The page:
Encouraging patients to undergo prenatal genetic counseling before the day of amniocentesis. Its effect on the use of amniocentesis

R. P. Lorenz, J. J. Botti, C. M. Schmidt, Roger Ladda

Research output: Contribution to journalArticle

14 Citations (Scopus)

Abstract

The purpose of this study was to determine if encouraging in-depth prenatal genetic counseling before the day of possible genetic amniocentesis affected the use of amniocentesis. Five hundred two patients were referred to our center for prenatal genetic services during a 15-month period. All patients were scheduled for genetic counseling before possible amniocentesis. During the initial three months (group I), patients were routinely scheduled for counseling on the same day of the procedure unless they requested earlier counseling. During the subsequent 12 months (group II), patients were encouraged to undergo counseling before the day of planned amniocentesis, and 48% agreed. When early counseling was encouraged, the use of amniocentesis decreased from 85% (group I) to 73% (group II) (P < .025). Among patients with advanced maternal age as the only indication for testing (n = 375), utilization of amniocentesis decreased from 93% (group I) to 78% (group II) (P < .005). A policy of encouraging early prenatal genetic counseling appears to be a significant factor in the use of genetic amniocentesis.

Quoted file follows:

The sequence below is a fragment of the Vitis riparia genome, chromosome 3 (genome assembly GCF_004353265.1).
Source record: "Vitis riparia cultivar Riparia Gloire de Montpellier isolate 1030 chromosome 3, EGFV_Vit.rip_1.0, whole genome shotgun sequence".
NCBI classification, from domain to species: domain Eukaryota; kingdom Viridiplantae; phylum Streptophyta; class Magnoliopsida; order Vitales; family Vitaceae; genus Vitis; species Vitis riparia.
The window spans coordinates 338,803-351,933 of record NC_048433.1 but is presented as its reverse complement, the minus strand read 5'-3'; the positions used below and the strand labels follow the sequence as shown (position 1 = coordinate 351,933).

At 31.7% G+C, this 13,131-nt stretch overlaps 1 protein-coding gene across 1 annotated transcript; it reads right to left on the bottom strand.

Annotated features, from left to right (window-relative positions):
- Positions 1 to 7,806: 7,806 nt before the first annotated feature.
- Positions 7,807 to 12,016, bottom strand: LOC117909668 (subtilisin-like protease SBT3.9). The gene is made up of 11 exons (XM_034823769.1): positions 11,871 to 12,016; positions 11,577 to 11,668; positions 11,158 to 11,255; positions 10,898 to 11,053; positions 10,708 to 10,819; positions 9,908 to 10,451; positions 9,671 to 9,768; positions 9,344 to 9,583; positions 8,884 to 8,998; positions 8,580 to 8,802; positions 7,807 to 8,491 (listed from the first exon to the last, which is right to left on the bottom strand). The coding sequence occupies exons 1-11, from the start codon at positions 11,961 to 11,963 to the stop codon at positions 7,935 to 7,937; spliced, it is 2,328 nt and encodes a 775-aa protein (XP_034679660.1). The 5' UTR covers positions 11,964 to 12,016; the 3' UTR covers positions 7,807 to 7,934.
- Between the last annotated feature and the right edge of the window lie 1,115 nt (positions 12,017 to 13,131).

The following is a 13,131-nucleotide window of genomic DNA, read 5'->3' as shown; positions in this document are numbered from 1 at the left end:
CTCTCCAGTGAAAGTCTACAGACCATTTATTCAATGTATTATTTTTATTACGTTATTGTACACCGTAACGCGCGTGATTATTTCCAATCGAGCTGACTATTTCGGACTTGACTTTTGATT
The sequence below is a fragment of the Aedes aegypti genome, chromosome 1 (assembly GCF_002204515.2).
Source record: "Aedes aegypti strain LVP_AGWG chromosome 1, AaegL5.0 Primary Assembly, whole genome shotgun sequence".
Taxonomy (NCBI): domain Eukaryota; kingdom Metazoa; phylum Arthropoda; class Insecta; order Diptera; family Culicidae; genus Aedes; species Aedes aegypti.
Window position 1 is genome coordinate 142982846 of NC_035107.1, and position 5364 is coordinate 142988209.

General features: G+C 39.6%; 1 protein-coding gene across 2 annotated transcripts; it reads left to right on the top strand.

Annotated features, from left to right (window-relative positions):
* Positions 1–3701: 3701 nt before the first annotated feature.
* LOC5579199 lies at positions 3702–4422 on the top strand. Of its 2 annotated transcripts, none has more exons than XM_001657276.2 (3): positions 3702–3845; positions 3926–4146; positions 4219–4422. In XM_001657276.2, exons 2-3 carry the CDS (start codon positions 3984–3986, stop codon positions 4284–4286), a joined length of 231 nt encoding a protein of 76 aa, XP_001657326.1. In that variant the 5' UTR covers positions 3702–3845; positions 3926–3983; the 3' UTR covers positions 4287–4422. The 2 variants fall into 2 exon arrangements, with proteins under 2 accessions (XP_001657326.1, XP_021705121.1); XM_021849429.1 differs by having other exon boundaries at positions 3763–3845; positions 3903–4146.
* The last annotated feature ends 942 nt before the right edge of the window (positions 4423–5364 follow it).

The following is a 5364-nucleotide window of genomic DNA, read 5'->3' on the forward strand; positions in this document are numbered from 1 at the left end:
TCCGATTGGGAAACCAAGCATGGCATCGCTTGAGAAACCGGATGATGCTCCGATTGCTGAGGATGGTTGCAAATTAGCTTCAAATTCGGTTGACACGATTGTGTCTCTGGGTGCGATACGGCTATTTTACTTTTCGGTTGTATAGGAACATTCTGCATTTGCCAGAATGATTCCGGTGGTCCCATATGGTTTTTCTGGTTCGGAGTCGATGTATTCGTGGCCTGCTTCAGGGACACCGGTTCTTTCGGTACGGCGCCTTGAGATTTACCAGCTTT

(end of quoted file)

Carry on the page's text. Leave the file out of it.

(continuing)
Original languageEnglish (US)
Pages (from-to)933-935
Number of pages3
JournalJournal of Reproductive Medicine for the Obstetrician and Gynecologist
Volume30
Issue number12
StatePublished - Dec 1 1985

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Amniocentesis
Genetic Counseling
Counseling
Genetic Services
Maternal Age

All Science Journal Classification (ASJC) codes

  • Reproductive Medicine
  • Obstetrics and Gynecology

Cite this

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abstract = "The purpose of this study was to determine if encouraging in-depth prenatal genetic counseling before the day of possible genetic amniocentesis affected the use of amniocentesis. Five hundred two patients were referred to our center for prenatal genetic services during a 15-month period. All patients were scheduled for genetic counseling before possible amniocentesis. During the initial three months (group I), patients were routinely scheduled for counseling on the same day of the procedure unless they requested earlier counseling. During the subsequent 12 months (group II), patients were encouraged to undergo counseling before the day of planned amniocentesis, and 48{\%} agreed. When early counseling was encouraged, the use of amniocentesis decreased from 85{\%} (group I) to 73{\%} (group II) (P < .025). Among patients with advanced maternal age as the only indication for testing (n = 375), utilization of amniocentesis decreased from 93{\%} (group I) to 78{\%} (group II) (P < .005). A policy of encouraging early prenatal genetic counseling appears to be a significant factor in the use of genetic amniocentesis.",
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Encouraging patients to undergo prenatal genetic counseling before the day of amniocentesis. Its effect on the use of amniocentesis. / Lorenz, R. P.; Botti, J. J.; Schmidt, C. M.; Ladda, Roger.

In: Journal of Reproductive Medicine for the Obstetrician and Gynecologist, Vol. 30, No. 12, 01.12.1985, p. 933-935.

Research output: Contribution to journalArticle

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